The start of the process for Billy began back in February of 2019. He confessed that it felt this entire year had been toward producing ten photographs and toward the end, he joked saying he was almost sick of the sight of the final ten! However, this is where reaching out to others helped. I spent a few hours with Billy earlier in the year trying to give him some pointers and it was great to see some of the suggestions come out in the successful panel.
Taking better photographs
I asked Billy if the previous twelve months of working toward the LRPS distinction had improved his photography. He thinks the first change in his photography has been that he takes far fewer photographs. “I think a lot more about taking a photograph now. Rather than just snapping a scene and coming back with two hundred photos. I now think more about the end product whilst taking the photograph.” I thought this was great that Billy had achieved the aim of his project to professionalise his craft.
Another area where Billy has developed has been in the use of editing software. Billy uses Adobe Lightroom. He had a particular problem with one of the images as there was a colour cast on the skin of the guitar player. As he didn’t know how to remove this he used the internet to give him some tips and pointers to fix colour casts. A skill he can now use and will be able to apply in the future.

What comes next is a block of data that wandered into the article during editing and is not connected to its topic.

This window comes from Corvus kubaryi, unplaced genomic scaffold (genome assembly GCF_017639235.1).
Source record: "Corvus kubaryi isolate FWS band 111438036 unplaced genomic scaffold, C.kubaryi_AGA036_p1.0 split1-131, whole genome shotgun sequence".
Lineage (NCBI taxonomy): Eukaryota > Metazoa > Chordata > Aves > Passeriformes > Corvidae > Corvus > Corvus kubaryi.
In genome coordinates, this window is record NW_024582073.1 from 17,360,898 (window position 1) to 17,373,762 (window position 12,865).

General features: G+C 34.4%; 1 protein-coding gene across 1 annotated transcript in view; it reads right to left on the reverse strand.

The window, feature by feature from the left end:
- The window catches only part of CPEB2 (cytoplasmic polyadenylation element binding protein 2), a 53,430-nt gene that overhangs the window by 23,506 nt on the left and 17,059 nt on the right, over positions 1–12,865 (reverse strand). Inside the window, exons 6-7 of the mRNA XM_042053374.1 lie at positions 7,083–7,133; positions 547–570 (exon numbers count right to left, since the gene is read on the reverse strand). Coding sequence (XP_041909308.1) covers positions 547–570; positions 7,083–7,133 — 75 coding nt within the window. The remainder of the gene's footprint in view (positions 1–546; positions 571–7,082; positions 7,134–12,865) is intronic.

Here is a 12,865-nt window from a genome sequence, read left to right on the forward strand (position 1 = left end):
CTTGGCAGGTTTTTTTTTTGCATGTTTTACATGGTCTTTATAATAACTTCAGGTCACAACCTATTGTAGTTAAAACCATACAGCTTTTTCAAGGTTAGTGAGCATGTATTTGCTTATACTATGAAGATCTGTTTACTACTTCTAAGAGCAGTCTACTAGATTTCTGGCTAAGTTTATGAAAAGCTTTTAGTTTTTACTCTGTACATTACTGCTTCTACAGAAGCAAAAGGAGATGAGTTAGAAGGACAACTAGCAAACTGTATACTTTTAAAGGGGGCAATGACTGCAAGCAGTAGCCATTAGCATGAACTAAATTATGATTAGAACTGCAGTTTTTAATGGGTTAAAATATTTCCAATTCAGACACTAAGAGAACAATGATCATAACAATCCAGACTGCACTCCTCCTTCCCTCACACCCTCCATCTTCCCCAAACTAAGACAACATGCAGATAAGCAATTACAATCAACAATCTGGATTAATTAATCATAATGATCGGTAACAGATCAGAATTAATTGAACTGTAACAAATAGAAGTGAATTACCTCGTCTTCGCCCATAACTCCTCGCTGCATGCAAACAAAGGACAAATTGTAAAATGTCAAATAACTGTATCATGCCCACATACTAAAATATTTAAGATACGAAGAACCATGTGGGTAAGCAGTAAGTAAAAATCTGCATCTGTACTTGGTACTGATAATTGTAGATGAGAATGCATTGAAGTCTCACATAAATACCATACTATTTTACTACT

The successful panel
Now we’ve looked at the process I thought it would be good for Billy to share his thoughts on a few of the photographs. He started by talking about the first image in the panel which is a long-exposure image taken during the day time.
“When we met a few months ago we spoke about this one. You suggested that the location would be a good subject. A few weeks after speaking about that, I kept checking the weather and returned to Edinburgh on a nice day. I set the tripod up and added a filter to the lens to capture the movement. I then waited and waited for the right person. All-day I waited for a person in a red jacket – I’m sure there was a shortage of red coats in Edinburgh that day! This particular shot was right at the end of the day, I’d almost had enough and was about to pack up for the day. I saw a person at the top of the stairs wearing this red coat and so waited for them to come all the way down and then managed to get the shot I was looking for.”